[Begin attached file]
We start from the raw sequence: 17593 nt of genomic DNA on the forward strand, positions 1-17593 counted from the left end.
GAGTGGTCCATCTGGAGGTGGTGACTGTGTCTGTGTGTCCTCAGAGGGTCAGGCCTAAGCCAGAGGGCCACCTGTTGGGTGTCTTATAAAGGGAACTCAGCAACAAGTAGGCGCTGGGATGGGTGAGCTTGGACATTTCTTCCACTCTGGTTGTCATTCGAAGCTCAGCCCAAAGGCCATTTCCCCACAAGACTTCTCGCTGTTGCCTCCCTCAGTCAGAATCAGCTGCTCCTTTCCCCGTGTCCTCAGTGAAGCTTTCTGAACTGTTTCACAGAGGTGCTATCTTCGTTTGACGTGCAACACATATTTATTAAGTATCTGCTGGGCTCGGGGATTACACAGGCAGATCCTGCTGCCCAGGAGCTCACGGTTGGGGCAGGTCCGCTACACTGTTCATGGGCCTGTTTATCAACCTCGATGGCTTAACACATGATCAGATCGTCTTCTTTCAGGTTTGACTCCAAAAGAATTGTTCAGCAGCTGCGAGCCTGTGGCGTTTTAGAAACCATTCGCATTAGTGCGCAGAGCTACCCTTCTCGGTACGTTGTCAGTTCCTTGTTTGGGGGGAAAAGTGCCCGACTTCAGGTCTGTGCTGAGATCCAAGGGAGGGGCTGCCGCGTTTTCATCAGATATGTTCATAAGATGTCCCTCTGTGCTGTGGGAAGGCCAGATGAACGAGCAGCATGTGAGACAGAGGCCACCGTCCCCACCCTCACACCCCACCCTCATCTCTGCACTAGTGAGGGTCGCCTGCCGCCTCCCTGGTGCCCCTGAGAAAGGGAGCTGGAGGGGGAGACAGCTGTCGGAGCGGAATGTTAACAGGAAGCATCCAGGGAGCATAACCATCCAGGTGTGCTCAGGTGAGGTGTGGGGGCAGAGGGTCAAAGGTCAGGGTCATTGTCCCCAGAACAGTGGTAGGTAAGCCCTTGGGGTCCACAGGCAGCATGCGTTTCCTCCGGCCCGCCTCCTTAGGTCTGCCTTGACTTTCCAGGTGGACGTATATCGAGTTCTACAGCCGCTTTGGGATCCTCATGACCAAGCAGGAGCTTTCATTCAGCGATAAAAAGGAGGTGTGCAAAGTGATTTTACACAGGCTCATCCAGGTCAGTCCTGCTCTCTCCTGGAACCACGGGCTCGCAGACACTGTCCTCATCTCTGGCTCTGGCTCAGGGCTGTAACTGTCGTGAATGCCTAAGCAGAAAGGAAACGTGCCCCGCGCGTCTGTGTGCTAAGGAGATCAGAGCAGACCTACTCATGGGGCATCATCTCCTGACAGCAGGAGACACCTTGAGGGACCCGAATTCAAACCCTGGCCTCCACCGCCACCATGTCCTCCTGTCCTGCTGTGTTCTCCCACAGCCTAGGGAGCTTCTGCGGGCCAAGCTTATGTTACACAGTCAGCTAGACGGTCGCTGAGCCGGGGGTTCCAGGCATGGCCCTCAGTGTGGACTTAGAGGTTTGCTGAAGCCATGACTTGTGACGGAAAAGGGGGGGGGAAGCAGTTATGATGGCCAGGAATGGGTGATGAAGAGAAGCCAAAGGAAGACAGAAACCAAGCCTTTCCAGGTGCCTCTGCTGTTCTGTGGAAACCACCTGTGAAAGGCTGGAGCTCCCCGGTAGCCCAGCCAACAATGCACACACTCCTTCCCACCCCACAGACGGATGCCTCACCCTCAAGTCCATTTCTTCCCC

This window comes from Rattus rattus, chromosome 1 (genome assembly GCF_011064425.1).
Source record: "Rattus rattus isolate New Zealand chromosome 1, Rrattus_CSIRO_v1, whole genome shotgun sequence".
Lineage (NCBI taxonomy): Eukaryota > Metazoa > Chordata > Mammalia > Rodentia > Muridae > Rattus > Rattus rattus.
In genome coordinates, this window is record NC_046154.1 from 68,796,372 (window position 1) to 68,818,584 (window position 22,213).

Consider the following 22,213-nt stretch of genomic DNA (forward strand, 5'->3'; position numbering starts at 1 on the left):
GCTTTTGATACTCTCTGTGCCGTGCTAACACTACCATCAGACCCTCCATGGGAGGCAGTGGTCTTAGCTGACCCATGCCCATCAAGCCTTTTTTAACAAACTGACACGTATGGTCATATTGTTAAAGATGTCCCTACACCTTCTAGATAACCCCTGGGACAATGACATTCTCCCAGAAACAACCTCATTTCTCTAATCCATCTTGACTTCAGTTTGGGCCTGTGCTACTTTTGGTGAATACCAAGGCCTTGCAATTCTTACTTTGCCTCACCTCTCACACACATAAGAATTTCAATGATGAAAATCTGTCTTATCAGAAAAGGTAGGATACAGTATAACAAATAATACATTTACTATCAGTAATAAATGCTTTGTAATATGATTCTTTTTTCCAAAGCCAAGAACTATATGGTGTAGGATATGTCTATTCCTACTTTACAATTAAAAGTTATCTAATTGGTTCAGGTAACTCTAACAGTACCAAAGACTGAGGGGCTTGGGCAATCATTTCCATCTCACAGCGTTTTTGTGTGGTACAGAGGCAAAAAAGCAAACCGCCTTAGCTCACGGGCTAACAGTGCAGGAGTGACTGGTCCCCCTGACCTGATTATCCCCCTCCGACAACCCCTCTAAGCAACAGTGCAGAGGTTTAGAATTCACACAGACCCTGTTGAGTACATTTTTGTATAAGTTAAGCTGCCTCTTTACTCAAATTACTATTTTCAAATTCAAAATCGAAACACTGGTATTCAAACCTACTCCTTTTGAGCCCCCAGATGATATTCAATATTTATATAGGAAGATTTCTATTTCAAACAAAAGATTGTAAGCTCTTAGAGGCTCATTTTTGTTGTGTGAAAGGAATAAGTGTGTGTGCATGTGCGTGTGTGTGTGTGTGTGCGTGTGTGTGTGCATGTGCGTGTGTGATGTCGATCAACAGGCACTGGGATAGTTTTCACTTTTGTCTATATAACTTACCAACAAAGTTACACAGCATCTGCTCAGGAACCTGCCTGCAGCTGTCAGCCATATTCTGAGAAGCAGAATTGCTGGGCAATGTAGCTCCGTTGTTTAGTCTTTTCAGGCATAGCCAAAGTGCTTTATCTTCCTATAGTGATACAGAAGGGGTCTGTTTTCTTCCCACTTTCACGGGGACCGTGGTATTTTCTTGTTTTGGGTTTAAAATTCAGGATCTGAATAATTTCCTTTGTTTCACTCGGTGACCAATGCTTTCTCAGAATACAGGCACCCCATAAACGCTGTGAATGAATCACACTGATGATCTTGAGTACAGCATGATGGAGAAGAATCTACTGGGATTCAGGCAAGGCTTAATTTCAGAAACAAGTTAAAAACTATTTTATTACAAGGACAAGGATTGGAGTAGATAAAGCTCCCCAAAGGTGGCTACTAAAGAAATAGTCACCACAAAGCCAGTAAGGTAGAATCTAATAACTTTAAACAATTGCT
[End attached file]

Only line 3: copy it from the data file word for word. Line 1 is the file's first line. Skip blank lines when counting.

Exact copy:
This window comes from Rattus rattus, chromosome 1 (genome assembly GCF_011064425.1).